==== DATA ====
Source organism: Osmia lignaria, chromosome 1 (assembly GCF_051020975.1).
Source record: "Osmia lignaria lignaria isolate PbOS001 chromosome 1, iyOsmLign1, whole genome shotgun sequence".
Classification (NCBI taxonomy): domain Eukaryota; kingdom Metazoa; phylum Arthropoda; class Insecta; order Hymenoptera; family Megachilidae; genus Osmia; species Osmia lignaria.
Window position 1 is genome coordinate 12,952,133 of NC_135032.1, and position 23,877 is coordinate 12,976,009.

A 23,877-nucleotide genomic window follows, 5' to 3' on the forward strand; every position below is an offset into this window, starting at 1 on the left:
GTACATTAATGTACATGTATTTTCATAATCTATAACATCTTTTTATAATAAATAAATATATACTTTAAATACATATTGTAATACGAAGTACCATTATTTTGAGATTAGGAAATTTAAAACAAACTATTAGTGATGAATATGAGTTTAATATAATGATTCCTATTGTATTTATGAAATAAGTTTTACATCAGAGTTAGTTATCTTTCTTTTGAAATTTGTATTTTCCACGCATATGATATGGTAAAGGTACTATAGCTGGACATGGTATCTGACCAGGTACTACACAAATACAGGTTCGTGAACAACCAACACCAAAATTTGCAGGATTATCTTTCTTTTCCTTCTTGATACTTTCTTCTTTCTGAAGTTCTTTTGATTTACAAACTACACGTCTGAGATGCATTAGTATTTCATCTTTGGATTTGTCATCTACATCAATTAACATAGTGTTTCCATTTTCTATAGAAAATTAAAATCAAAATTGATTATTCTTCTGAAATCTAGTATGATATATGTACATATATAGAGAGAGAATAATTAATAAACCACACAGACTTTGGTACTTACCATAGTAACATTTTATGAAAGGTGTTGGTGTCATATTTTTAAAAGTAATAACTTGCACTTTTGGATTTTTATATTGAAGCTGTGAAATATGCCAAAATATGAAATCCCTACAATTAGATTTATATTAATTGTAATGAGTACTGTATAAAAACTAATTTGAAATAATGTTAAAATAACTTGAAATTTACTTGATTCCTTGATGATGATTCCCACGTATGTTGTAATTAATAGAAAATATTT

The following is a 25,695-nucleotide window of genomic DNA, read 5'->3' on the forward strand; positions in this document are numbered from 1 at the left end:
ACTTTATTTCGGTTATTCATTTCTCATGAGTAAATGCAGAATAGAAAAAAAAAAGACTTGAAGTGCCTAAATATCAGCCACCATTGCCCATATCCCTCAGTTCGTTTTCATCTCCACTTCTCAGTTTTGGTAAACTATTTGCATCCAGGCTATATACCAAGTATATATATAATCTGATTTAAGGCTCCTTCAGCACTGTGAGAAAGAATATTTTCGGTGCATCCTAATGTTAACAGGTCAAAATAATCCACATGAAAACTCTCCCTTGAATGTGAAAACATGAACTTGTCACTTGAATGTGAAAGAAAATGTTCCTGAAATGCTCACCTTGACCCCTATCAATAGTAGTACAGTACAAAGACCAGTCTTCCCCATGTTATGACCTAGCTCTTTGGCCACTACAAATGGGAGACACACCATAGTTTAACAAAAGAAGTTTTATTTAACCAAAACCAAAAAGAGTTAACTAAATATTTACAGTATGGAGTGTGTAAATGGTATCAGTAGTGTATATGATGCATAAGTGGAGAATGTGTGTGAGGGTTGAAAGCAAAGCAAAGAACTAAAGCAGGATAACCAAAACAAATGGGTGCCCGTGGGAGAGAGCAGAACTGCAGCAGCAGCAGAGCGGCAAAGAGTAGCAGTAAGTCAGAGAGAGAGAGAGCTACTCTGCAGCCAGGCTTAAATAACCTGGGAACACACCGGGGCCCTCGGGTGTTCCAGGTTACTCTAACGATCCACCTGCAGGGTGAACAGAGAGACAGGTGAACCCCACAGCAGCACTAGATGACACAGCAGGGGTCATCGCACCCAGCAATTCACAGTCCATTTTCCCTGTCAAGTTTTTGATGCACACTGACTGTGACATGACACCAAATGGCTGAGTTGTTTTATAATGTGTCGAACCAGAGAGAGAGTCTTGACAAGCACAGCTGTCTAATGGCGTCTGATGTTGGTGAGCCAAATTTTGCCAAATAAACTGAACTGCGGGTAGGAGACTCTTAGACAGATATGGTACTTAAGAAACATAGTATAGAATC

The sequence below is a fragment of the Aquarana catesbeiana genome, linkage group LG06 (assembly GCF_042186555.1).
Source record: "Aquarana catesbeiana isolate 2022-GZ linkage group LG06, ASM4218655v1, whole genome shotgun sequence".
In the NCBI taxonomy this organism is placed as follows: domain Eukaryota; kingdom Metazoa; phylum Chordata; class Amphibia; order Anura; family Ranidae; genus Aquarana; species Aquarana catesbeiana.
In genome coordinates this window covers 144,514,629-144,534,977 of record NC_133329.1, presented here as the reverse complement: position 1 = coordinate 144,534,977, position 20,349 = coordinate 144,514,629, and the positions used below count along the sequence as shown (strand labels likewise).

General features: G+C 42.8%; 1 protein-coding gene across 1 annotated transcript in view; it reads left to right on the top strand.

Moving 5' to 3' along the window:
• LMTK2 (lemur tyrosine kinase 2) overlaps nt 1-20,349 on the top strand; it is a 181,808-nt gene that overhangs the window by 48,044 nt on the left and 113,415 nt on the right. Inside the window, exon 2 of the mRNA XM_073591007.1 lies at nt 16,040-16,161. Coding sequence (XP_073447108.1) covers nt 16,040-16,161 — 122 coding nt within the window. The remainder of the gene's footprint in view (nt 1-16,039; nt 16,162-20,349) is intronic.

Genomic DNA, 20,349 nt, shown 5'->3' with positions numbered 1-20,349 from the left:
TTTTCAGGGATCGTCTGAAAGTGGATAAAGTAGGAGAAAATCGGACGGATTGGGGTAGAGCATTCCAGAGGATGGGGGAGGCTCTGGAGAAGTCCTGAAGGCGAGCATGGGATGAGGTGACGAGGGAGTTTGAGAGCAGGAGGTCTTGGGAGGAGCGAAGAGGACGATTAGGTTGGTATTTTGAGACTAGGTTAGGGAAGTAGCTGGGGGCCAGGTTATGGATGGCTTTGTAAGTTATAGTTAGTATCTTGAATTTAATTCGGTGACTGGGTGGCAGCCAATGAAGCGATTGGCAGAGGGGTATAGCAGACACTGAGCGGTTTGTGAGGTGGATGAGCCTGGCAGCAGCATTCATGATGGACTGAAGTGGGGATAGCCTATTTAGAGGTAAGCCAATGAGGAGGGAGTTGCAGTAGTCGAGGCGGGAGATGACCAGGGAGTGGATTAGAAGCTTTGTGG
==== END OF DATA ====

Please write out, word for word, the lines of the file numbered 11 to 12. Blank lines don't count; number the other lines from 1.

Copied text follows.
In the NCBI taxonomy this organism is placed as follows: domain Eukaryota; kingdom Metazoa; phylum Chordata; class Amphibia; order Anura; family Ranidae; genus Aquarana; species Aquarana catesbeiana.
In genome coordinates this window covers 144,514,629-144,534,977 of record NC_133329.1, presented here as the reverse complement: position 1 = coordinate 144,534,977, position 20,349 = coordinate 144,514,629, and the positions used below count along the sequence as shown (strand labels likewise).